The FDA already has a “compassionate use” process that allows patients with a serious or life-threatening disease to seek experimental drugs outside the normal clinical-trial process. But critics say the FDA program can take too long for a patient to get timely access to an experimental drug.
If a patient needs emergency access to a drug, a doctor can call the FDA’s 24-hour hotline and obtain authorization over the phone, according to FDA spokeswoman Stephanie Yao. Otherwise, the FDA usually decides a case within 30 days after a doctor submits a completed application requesting a drug or device on behalf of a patient.
The FDA statistics show that it approved an average of 1,031 out of 1,037 requests each year over the past four years. Those figures likely do not reflect the total number of patients seeking experimental drugs. Doctors or patients can choose not to submit an application because a company refused to voluntarily provide an experimental drug. The FDA can’t force a company to provide an experimental drug.
State Rep. Phil Lovas, the Peoria Republican who sponsored Arizona’s Right to Try resolution, said far too many terminally-ill patients don’t have access to experimental drugs that may help them.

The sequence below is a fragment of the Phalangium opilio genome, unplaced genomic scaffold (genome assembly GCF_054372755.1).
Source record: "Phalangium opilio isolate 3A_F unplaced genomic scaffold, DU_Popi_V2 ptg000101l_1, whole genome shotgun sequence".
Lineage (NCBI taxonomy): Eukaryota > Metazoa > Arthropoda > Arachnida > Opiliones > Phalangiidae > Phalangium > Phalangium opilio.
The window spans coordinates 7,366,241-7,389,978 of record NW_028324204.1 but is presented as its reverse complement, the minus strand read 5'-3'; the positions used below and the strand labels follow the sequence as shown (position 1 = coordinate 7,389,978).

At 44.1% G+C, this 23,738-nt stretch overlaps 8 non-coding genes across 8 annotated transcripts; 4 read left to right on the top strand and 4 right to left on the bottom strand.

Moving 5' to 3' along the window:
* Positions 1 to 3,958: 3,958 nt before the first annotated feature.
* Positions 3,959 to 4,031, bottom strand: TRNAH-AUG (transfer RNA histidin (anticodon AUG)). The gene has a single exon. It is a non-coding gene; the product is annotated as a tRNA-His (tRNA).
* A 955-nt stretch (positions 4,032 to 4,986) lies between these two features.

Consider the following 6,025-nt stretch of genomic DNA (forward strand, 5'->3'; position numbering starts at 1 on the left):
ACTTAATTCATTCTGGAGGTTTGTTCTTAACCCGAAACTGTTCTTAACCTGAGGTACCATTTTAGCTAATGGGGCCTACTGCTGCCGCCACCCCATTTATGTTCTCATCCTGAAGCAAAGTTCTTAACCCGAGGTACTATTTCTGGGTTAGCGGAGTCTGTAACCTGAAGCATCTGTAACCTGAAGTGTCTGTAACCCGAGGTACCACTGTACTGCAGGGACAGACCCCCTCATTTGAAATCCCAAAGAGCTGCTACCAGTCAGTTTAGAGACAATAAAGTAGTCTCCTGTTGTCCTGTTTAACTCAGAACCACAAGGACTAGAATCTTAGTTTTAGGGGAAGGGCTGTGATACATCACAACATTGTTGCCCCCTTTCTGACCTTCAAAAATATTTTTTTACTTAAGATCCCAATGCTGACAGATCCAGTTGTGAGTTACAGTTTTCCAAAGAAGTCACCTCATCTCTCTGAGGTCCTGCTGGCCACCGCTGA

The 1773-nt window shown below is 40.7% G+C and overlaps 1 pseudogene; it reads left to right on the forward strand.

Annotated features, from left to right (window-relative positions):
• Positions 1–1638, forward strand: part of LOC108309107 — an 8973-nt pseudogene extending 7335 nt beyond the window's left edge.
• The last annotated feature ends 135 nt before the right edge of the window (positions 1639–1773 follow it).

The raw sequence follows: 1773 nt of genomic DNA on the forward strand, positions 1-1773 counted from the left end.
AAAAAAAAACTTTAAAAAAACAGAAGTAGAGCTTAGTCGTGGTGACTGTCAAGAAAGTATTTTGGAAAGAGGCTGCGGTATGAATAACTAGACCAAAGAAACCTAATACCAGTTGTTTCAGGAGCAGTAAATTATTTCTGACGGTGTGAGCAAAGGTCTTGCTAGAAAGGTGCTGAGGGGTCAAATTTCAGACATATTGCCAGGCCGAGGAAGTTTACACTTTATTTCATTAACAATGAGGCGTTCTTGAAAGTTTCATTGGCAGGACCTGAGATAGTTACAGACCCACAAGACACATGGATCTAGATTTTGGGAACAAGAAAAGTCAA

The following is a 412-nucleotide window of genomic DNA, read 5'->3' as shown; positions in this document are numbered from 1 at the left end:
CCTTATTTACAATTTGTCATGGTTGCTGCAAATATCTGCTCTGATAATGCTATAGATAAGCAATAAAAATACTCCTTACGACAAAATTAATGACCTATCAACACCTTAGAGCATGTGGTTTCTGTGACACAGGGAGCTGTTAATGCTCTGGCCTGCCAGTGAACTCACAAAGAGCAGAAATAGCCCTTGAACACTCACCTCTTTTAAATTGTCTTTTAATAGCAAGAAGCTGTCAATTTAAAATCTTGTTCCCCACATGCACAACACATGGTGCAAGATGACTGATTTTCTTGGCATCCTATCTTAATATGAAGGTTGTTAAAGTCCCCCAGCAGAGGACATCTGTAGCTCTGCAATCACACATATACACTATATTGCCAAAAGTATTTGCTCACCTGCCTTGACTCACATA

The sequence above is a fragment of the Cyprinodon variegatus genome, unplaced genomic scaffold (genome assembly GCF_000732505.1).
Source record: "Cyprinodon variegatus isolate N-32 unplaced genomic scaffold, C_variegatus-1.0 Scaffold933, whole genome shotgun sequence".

“There may be drugs that can help them,” Lovas said. “Unless they’re in a clinical trial or can get emergency use, you really have few options.”
Families who have attempted to secure promising drugs for loved ones know how frustrating the process can be.
Tucson resident Tracy Canter lost her mom, Toni Sodersten, to breast cancer after Sodersten joined a clinical trial in California.
Sodersten, a Bisbee artist, had exhausted all treatment options for her type of breast cancer, which had spread to other parts of her body. Her doctor informed her that a then-experimental drug treatment called TDM-1 was being tested in a clinical trial. The doctor helped arrange Sodersten’s participation in the study at a site in Redlands, Calif.
Sodersten had to drive to Southern California with family members every three weeks, a lengthy road trip that became burdensome for a treatment that came too late because her cancer was too far along. She decided to discontinue the clinical trial and take hospice care. She died in October 2011.
Canter said she doesn’t know whether earlier and more convenient access to the drug would have extended her mother’s life, but she believes the treatment was administered to her mother too late. The drug treatment, marketed as Kadcyla, was approved by the FDA in 2013 for the type of breast cancer her mother had.
Canter testified before the Arizona Legislature about her mother’s challenges in obtaining the medication in a timely manner. She hopes voters approve the initiative so other patients who face similar circumstances will have more timely access to experimental drugs.
“You have to have hope,” Canter said. “If you’ve gone through everything and there’s nothing left, there is no reason not to try.”